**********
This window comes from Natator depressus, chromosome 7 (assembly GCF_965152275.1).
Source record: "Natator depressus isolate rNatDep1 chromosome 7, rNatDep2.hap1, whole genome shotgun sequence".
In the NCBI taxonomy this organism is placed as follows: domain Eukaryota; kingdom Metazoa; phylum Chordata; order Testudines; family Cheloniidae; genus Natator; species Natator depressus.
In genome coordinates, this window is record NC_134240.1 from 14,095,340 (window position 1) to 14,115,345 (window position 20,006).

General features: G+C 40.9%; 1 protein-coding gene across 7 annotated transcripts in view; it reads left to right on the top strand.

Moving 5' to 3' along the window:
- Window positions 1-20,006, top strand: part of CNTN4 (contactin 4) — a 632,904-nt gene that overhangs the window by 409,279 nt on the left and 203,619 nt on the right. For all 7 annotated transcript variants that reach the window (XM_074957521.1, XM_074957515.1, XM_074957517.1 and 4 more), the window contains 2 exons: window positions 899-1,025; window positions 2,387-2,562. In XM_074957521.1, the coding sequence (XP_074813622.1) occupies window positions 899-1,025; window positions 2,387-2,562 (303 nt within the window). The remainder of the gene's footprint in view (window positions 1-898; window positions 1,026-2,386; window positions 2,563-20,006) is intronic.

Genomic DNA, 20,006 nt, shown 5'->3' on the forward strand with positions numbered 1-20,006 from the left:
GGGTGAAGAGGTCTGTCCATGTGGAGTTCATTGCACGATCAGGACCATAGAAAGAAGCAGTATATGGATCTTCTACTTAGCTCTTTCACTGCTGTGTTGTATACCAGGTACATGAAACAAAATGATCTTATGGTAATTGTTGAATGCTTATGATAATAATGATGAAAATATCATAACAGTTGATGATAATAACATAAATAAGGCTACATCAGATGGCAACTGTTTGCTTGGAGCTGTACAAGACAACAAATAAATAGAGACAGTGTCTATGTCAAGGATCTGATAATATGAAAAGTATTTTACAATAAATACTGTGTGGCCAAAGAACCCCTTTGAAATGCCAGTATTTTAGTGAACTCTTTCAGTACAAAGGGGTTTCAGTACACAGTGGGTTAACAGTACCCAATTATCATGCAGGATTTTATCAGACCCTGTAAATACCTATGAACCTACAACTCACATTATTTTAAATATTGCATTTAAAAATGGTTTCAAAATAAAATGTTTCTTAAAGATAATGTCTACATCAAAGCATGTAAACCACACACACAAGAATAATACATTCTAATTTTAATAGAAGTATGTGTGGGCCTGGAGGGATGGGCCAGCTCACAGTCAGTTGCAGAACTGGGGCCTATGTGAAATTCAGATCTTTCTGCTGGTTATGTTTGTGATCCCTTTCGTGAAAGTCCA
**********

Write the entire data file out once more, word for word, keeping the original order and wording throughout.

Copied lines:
This window comes from Natator depressus, chromosome 7 (assembly GCF_965152275.1).
Source record: "Natator depressus isolate rNatDep1 chromosome 7, rNatDep2.hap1, whole genome shotgun sequence".
In the NCBI taxonomy this organism is placed as follows: domain Eukaryota; kingdom Metazoa; phylum Chordata; order Testudines; family Cheloniidae; genus Natator; species Natator depressus.
In genome coordinates, this window is record NC_134240.1 from 14,095,340 (window position 1) to 14,115,345 (window position 20,006).

General features: G+C 40.9%; 1 protein-coding gene across 7 annotated transcripts in view; it reads left to right on the top strand.

Moving 5' to 3' along the window:
- Window positions 1-20,006, top strand: part of CNTN4 (contactin 4) — a 632,904-nt gene that overhangs the window by 409,279 nt on the left and 203,619 nt on the right. For all 7 annotated transcript variants that reach the window (XM_074957521.1, XM_074957515.1, XM_074957517.1 and 4 more), the window contains 2 exons: window positions 899-1,025; window positions 2,387-2,562. In XM_074957521.1, the coding sequence (XP_074813622.1) occupies window positions 899-1,025; window positions 2,387-2,562 (303 nt within the window). The remainder of the gene's footprint in view (window positions 1-898; window positions 1,026-2,386; window positions 2,563-20,006) is intronic.

Genomic DNA, 20,006 nt, shown 5'->3' on the forward strand with positions numbered 1-20,006 from the left:
GGGTGAAGAGGTCTGTCCATGTGGAGTTCATTGCACGATCAGGACCATAGAAAGAAGCAGTATATGGATCTTCTACTTAGCTCTTTCACTGCTGTGTTGTATACCAGGTACATGAAACAAAATGATCTTATGGTAATTGTTGAATGCTTATGATAATAATGATGAAAATATCATAACAGTTGATGATAATAACATAAATAAGGCTACATCAGATGGCAACTGTTTGCTTGGAGCTGTACAAGACAACAAATAAATAGAGACAGTGTCTATGTCAAGGATCTGATAATATGAAAAGTATTTTACAATAAATACTGTGTGGCCAAAGAACCCCTTTGAAATGCCAGTATTTTAGTGAACTCTTTCAGTACAAAGGGGTTTCAGTACACAGTGGGTTAACAGTACCCAATTATCATGCAGGATTTTATCAGACCCTGTAAATACCTATGAACCTACAACTCACATTATTTTAAATATTGCATTTAAAAATGGTTTCAAAATAAAATGTTTCTTAAAGATAATGTCTACATCAAAGCATGTAAACCACACACACAAGAATAATACATTCTAATTTTAATAGAAGTATGTGTGGGCCTGGAGGGATGGGCCAGCTCACAGTCAGTTGCAGAACTGGGGCCTATGTGAAATTCAGATCTTTCTGCTGGTTATGTTTGTGATCCCTTTCGTGAAAGTCCA